Wednesday, October 23, 2013

2nd Doctor Book Review - Justin Richards's Dreams of Empire

Dreams of Empire by Justin Richards
Published by: BBC Books
Publication Date: August 3rd, 1999
Format: Paperback, 320 Pages
Rating: ★★★
To Buy

The Haddron Republic has just ended a mighty civil war. One of their leaders, Kesar, took it upon himself to make the Republic an Empire. His Empire. Though his dreams were destroyed by his childhood friend Trayx. They fought a mighty war and in the end Trayx was victorious. Kesar was sentenced to imprisoned exile among the stars. Kesar and his remaining loyal followers would live on Santespri with a garrison of Trayx's soliders. Though his exile isn't what truly brought Kesar low, it's the attack on him after his sentencing, he was disfigured so badly he now wears a metal mask while spending all his time playing chess with his second in command, Cruger. The hope is that chess will make the two of them see why their coupe failed as well as while away the hours.

The TARDIS materializes in a lower section of the castle on Santespri just as Trayx has come to visit Kesar and a murder has happened. At first considered persons of interest, The Doctor, Jamie and Victoria, soon are viewed as allies when The Doctor points out, not only can they not be the murderers, but that there's a ship, an unscheduled ship, heading straight for Santespri, and that they should marshal their resources and get ready for attack. But is the ship coming to rescue Kesar to lead him to the throne he once desired, or is it coming to kill him and make of him the martyr Trayx hoped Kesar would never be. A symbol to rally around and restart the civil war. Or is there more going on then any of them know?

Dreams of Empire is one of those books that struggles to get started. I just wasn't able to connect to this outer space Roman Empire redux with delusions of Napoleon's exile in Elba but peopled with robotic legionnaires. The empire didn't seem logical or even plausible, plus those Cylon wannabes (they are far more advanced then Cybermen, so I'm going with Cylon) being "Legion" well... the hive mind was a little too similar to the previous book about The Doctor I just read, seriously, whomever picked these books didn't really care about diversity of storytelling now did they? Doctor Who usually excels at combining the old with the new, but here it felt like a puzzle that didn't want to fit together right, like there was a piece missing. In his introduction, Justin Richards talks about ancient Rome in a very muddled way with a lot of what ifs. The fact that he seems muddled even in this story's inception I think makes it clear that he would have troubles pulling off this imagined empire. Plus, while I do have a basic grasp of Roman history, Richards seems to almost expect you to know the play by play of the senate and the consuls in order for you to make any sense of the politics. Also, are these people really wearing tunics but have advanced weaponry and bombs? Yeah... not feeling it.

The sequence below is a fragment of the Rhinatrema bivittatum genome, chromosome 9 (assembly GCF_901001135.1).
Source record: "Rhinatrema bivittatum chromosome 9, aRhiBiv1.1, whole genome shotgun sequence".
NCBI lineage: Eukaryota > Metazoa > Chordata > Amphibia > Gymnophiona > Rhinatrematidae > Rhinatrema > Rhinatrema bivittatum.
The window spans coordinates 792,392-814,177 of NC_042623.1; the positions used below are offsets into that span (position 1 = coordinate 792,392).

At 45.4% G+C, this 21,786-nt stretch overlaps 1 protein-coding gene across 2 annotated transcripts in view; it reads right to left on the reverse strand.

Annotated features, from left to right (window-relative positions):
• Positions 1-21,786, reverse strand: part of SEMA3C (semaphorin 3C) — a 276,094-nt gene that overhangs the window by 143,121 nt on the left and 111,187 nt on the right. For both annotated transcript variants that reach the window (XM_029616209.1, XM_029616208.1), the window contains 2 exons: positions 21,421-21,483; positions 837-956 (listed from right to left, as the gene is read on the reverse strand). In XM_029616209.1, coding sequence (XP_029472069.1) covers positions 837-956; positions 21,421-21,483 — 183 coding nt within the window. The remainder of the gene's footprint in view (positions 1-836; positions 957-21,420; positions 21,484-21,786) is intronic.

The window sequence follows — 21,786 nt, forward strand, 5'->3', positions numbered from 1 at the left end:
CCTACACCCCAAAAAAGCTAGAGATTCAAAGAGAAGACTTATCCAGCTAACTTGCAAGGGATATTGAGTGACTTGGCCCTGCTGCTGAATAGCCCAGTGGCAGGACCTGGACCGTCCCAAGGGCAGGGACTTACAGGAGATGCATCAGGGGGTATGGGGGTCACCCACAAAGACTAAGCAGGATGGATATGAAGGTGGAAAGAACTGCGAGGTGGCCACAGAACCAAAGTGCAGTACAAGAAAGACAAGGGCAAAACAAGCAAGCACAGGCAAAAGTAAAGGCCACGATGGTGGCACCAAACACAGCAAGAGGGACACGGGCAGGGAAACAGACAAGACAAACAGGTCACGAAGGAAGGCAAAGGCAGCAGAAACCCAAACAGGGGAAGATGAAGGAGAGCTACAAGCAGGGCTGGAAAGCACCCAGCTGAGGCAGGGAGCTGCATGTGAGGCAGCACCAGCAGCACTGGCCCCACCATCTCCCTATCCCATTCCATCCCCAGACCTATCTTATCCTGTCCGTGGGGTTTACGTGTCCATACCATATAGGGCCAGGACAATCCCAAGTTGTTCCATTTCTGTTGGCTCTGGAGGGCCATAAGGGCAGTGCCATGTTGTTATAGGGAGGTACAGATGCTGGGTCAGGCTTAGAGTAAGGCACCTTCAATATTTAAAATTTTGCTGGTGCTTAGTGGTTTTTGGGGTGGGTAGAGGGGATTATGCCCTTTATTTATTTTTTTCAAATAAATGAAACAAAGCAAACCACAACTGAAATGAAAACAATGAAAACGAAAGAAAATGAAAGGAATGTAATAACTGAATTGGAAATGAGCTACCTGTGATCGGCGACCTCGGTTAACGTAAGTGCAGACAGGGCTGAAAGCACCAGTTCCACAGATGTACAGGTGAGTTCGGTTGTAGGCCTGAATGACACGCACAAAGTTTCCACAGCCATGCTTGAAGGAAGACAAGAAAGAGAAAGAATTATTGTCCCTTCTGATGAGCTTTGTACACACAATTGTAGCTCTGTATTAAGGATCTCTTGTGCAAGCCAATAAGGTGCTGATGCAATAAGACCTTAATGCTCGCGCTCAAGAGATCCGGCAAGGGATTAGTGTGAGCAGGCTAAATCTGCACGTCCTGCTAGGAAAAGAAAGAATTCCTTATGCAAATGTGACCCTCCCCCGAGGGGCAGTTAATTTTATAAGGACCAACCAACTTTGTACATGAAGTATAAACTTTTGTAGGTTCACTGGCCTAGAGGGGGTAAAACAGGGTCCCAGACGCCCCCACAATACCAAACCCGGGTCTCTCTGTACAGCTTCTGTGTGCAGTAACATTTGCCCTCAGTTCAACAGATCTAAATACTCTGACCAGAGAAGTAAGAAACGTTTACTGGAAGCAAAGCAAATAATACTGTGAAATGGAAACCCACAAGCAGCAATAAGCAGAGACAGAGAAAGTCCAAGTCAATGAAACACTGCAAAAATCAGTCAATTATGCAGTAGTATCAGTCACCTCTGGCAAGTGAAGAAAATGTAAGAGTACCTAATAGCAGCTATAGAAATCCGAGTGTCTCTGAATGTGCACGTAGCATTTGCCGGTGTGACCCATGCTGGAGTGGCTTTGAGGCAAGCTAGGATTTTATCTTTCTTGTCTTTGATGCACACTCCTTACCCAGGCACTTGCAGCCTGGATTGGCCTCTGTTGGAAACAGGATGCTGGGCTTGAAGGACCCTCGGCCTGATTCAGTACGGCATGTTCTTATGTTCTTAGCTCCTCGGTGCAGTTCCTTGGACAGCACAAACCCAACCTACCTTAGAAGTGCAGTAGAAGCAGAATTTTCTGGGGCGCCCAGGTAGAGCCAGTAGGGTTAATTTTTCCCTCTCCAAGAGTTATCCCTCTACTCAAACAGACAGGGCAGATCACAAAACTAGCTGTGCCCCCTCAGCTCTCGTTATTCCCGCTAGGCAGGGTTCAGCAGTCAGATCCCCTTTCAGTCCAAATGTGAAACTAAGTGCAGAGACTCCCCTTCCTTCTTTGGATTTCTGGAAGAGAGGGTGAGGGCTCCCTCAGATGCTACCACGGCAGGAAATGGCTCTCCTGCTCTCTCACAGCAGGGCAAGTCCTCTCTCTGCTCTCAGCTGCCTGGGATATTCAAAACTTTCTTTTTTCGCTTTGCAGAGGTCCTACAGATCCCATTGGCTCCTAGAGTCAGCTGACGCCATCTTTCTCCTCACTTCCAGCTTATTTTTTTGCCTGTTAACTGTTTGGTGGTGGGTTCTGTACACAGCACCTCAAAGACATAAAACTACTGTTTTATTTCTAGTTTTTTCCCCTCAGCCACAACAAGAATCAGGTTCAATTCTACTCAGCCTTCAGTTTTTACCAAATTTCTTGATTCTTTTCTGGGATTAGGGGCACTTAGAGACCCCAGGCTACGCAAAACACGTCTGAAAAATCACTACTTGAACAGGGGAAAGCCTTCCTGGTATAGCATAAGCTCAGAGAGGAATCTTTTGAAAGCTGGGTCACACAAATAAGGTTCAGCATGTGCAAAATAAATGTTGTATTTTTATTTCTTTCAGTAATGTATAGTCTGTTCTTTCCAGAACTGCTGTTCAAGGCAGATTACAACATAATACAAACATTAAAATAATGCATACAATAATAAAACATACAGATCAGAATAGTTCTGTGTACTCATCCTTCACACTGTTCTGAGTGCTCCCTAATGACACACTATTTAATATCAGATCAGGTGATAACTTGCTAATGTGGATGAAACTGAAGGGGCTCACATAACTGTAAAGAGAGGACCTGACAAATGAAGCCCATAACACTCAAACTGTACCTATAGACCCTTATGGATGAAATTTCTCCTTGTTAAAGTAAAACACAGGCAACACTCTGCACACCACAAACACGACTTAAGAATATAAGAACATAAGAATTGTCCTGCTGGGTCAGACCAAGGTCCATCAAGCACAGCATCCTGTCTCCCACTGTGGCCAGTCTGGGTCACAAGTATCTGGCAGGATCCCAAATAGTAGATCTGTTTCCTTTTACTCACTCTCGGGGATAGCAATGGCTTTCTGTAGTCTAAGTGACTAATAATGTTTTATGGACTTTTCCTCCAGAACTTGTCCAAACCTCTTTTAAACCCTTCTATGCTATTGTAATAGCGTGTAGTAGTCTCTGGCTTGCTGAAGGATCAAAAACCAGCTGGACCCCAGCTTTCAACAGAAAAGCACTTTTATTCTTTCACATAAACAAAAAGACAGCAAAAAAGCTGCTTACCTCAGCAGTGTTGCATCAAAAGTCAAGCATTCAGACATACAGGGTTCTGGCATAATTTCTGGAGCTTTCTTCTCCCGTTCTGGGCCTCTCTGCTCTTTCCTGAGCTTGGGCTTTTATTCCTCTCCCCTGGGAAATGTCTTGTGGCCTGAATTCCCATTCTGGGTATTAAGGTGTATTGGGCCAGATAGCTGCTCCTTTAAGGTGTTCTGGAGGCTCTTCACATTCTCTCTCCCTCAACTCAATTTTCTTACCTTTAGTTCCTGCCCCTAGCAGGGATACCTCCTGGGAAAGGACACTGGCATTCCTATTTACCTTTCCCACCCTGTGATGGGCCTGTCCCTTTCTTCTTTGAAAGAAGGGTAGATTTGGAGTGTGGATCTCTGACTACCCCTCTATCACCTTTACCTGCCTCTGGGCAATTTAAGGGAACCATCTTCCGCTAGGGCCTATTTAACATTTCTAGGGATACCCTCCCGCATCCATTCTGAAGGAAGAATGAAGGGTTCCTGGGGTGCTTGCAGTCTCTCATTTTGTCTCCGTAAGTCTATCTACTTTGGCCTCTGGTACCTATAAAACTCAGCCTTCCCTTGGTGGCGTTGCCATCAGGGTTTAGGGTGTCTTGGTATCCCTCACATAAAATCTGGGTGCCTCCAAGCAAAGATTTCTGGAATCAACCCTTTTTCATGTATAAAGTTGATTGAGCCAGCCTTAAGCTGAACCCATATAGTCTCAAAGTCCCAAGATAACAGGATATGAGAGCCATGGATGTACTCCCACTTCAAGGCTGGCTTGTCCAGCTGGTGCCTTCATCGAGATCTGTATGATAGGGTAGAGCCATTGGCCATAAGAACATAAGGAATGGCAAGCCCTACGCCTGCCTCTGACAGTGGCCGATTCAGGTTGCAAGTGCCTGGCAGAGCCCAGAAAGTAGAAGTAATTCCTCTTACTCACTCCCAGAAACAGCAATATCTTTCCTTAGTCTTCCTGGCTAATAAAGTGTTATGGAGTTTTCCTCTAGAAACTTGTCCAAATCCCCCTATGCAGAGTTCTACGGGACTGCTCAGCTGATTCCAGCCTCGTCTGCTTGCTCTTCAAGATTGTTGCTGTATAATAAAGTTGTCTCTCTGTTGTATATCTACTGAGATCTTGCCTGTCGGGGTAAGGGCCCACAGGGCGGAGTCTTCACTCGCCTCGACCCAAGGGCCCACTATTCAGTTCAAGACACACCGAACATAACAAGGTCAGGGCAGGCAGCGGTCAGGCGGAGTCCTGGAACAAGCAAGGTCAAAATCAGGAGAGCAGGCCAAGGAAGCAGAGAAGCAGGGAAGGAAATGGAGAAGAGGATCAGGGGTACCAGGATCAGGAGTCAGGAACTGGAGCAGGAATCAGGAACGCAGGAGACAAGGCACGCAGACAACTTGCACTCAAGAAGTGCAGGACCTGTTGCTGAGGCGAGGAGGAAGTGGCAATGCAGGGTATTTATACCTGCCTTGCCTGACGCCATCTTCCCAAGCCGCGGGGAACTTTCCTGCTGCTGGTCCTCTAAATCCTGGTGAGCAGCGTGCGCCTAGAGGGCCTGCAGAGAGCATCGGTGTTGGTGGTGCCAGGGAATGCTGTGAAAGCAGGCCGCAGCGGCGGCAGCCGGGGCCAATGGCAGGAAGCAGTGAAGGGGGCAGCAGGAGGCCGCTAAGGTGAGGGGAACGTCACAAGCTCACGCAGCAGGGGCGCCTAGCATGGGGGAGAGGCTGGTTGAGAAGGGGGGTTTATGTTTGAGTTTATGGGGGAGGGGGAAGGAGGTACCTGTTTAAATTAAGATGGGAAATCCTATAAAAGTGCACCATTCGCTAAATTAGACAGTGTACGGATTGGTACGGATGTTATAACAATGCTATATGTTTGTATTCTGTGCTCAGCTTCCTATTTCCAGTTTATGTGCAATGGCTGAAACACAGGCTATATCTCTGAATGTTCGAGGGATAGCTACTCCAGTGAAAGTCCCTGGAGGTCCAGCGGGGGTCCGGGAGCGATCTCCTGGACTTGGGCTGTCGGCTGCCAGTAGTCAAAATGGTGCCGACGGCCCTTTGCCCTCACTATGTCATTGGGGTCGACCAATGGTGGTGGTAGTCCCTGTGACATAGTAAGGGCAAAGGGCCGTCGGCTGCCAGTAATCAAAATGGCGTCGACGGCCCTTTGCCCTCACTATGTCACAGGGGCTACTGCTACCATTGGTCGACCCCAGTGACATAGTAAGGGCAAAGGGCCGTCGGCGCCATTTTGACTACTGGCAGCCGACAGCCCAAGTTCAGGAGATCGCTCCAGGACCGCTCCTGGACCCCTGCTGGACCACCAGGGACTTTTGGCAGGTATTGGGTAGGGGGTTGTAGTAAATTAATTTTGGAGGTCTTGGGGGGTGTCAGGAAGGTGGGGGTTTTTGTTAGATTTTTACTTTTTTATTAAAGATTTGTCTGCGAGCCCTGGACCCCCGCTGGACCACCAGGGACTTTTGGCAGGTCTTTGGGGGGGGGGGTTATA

Thankfully everything in the book changes once we get to Kesar's (Serisouly, Kesar? Is he the Quasar Caesar?) exile on Santespri (yep, another asteroid like the last book, sigh). Because then the book isn't about Empires and political backstabbing, then it's about people, people who you feel a real connection to, and lots and lots of chess games. But more importantly it's about The Doctor, and Jamie (woo hoo) and Victoria. The 1st Doctor book I read annoyed me because it could easily have been a book without The Doctor. He could have been omitted entirely and the book would have still worked. He was a background character used to tie up loose ends. Seriously, if you write a Doctor Who book it should have The Doctor front and center all the time. Dreams of Empire not only had The Doctor front and center but perfectly capture both who The Doctor is, but also really captured Patrick Troughton's Doctor perfectly. You could see him so easily in your mind's eye that at times it was a little eerie. Yet I think the true genius of this book relates to something I believe Neil Gaiman said. That while this is a second Doctor story, you could just as easily see Tom Baker or Matt Smith delivering these lines. Justin Richards has caught a hold of the elusive heart of The Doctor that I have felt missing in some of this past season of the show and made this book 100% Doctor.

In fact, The Doctor is able to carry the rest of the book despite its flaws. The book occasionally gets bogged down with technology and almost heist like antics with the security cameras working or being looped. The bad guy is laughably obvious, even how he's doing it is so transparent that you're just waiting for The Doctor to spring his trap. And the "twist" well, how should I put this... ah, I don't want to be rude seeing as I actually liked the book, but, well... it wasn't a twist, just something blindingly obvious. Like so obvious there was an arrow above it in neon going, here's the obvious. In the end, there's just too many historical and technological things vying against each other to make it a truly cohesive story, but somehow, it works. If you can make it a couple of chapters in you won't be disappointed, except perhaps in the fact that the title of the book is repeatedly said by the characters. Here's a good tip for authors, don't obviously use your book title in the book, it's a bit too meta and lame.


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